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Monday Morning Blues in Burgundy

Story by Laura Bradbury / Photos by Franck Germain
As published in France Magazine, Autumn 1999

The poultry market is always full of cock-sure experts discussing the morning's transactions.

Laura got more than she bargained for when she ventured out early one morning for a spot of market research…

Above all, arrive no later than eight in the morning.  Mondays begin early in Louhans, a town of about 7,000 inhabitants in the Burgundian part of the Bresse area.  On Monday mornings for centuries, hordes of people have gravitated here, at times swelling the ranks of locals by the thousands.  They come for one of the most authentic and vibrant country markets in France.  They know that in this, Louhans is streets ahead.

Stepping into the medieval mouth of the market's main artery is like traveling back in time.  This is the town's Grande Rue, lined with some 157 arcades dating from the 15th and 16th centuries and reputed to be the longest arcaded street in the whole of France.  Timber-framed houses of the 16th and 17th centuries overhang the narrow thoroughfare, throwing market-goers into a world of bustling shadows.  Until noon on Mondays, this main street is reserved for pedestrians; proof that the market takes precedence over everything else.

A farmer waits for his blue-footed poulets de Bresse to be snapped up.
"What sells first, the chicken or the eggs?" ponders this colour-coordinated trader.

Above:  "What sells first, the chicken or the eggs?" ponders this colour-coordinated trader.
Left:  A farmer waits for his blue-footed poulets de Bresse to be snapped up.

My eyes adjust to the dim light and an animated scene emerges from the obscurity The Grande Rue is lined with vendors selling an astonishing variety of wares—eggs, cheese, meat, piles of fresh vegetables, inexpensive hardware, gadgets, honey herbs and soaps, not to mention traditional bleu de travail (cobalt-blue work overalls).

Loud conversation and laughter fill the air in this theatrical setting.  Tourists are a rare breed here and it soon becomes clear that the favoured method of communication is the regional dialect or patois.  To my unaccustomed ear, it is all but incomprehensible, but the crowd's vitality and the pleasure they take in their friendly market-day exchanges is unmistakable.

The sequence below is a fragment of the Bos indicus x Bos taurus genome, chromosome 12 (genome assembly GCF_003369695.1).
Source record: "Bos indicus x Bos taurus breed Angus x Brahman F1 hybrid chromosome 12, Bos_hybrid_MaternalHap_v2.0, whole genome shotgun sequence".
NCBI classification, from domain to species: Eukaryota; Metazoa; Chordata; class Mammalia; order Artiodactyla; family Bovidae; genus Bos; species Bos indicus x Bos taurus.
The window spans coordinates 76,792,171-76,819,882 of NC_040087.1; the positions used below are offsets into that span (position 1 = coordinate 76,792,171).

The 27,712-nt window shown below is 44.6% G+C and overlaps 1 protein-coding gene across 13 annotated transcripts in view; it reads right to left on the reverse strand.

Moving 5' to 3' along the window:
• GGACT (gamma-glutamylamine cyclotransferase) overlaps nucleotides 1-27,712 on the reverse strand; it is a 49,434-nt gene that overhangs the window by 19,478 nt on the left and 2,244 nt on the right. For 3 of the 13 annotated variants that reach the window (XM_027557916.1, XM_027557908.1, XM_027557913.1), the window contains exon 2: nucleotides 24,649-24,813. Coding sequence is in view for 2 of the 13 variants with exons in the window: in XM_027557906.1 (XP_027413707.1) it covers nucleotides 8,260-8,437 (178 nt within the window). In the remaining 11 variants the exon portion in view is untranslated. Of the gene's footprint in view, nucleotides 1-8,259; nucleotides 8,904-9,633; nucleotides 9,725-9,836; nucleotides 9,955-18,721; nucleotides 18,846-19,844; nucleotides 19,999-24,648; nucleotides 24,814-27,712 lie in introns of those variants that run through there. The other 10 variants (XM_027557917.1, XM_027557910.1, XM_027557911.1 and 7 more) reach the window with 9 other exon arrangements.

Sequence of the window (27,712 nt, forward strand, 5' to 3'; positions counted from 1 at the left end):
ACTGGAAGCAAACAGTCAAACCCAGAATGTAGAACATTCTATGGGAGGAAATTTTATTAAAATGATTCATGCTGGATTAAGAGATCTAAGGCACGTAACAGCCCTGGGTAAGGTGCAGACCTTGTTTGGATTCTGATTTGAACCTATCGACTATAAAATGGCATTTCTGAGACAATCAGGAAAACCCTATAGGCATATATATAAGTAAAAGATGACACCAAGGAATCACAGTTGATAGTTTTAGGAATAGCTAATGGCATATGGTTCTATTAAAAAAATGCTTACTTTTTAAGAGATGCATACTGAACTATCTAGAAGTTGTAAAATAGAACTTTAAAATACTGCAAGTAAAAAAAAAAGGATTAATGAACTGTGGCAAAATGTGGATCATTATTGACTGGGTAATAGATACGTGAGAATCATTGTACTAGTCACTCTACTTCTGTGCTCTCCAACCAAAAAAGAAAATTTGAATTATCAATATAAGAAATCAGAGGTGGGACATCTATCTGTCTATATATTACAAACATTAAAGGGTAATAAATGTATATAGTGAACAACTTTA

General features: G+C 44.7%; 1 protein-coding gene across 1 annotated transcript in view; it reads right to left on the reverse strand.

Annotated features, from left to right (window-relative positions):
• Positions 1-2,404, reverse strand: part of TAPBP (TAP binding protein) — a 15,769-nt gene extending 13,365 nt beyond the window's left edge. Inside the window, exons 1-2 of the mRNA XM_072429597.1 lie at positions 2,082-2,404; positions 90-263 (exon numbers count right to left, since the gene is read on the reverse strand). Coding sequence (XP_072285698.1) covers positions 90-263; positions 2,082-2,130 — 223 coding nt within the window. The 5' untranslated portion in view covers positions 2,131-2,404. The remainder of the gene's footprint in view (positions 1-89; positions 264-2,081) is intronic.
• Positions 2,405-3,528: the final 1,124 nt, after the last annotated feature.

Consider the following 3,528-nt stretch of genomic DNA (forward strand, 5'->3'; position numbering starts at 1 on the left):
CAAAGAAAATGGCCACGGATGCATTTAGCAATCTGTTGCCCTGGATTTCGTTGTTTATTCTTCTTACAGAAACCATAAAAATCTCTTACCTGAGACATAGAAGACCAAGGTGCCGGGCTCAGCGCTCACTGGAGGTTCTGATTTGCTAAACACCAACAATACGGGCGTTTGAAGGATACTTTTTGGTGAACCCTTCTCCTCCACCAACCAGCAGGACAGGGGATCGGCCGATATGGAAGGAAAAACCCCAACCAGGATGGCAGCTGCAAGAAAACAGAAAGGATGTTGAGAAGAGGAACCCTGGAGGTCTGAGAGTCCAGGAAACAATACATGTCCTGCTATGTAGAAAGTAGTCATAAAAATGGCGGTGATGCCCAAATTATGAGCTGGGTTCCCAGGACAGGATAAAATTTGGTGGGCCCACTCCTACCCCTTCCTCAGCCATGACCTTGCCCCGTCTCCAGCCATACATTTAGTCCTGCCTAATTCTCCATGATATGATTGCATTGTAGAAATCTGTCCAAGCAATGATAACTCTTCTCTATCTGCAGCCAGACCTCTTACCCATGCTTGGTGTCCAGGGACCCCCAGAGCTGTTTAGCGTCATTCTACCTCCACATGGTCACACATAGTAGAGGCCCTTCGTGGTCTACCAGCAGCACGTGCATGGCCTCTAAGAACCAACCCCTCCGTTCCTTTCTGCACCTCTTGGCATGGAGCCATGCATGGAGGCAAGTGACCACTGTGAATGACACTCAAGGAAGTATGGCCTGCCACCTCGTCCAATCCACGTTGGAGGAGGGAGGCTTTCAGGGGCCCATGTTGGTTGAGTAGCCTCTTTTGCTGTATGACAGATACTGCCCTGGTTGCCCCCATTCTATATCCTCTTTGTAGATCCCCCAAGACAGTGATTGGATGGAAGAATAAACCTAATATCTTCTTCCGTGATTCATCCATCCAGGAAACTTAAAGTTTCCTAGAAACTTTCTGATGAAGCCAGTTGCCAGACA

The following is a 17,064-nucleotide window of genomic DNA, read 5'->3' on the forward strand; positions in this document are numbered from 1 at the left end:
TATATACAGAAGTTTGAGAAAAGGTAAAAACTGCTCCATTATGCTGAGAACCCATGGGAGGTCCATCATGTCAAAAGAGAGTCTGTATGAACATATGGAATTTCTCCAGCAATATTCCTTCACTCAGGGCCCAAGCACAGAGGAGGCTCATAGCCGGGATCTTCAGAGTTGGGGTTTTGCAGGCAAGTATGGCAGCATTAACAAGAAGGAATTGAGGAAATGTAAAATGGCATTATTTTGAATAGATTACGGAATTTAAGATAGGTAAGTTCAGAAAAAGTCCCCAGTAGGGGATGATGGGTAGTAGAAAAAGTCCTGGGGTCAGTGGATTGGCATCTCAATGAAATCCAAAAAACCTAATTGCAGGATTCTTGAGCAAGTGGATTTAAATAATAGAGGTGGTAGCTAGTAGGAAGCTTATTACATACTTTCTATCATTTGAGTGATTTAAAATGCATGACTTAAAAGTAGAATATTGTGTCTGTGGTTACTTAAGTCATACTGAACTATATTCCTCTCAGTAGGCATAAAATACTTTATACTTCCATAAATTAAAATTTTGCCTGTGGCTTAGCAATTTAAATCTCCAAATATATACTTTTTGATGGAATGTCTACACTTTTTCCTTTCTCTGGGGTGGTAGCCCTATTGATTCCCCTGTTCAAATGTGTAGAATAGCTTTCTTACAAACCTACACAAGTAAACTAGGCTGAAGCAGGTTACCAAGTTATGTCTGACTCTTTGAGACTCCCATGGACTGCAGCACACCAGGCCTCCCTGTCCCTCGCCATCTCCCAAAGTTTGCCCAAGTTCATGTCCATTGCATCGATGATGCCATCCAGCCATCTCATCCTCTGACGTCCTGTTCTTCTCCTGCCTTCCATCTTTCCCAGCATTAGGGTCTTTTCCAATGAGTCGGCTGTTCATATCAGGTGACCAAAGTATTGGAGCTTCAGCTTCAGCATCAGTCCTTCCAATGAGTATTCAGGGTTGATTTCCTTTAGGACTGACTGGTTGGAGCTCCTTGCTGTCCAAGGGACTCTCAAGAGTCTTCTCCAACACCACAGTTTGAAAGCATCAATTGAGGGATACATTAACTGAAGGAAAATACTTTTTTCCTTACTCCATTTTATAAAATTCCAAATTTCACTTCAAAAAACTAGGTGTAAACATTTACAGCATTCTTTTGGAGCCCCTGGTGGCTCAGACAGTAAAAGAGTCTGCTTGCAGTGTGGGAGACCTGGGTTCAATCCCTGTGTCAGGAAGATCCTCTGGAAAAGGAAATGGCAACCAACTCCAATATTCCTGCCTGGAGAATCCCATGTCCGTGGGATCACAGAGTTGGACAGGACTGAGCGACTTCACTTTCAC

Locals, quizzed about when the market began, invariably respond "as long ago as anybody can remember", and a friend of mine from Louhans told me that her great-grandfather used to travel to the market every Monday morning on horseback.

A father shows his young son the ropes at the garlic stall in the place General de Gaulle.

In fact, Louhans' role as a trading post can be traced back to the 9th century when the monks of Tournus founded an active port there to transit salt from neighbouring Franche-Comté, a region which did not become part of France until 1678.  Louhans' position at the confluence of the rivers Solnan and Seille, was clearly a decisive factor.  The Seille in particular could be navigated directly to the Saône river and was used for centuries to transport all types of goods.

More recently, the market has thrived because Louhans is at the centre of an active agricultural area.  The Burgundian part of Bresse is an area of low, undulating plains.  Surrounding Louhans, accumulations of sand and other sediment contributed to the success of the maraîchers—farmers who cultivate vegetables.  The arrival of the large producer has made it harder for the maraîchers to eke out a living, yet it remains the vocation of many families. Indeed, fields of produce occupy a large zone stretching westwards from the town into the communes of Branges and Sornay.

To my delight, I discovered a by-product of all this agricultural activity—some of the most beautiful farms in France.  In an area deprived of stone, the resourceful Bressans built their rambling, single-storey farms with the materials at hand—wood, clay, brick and straw.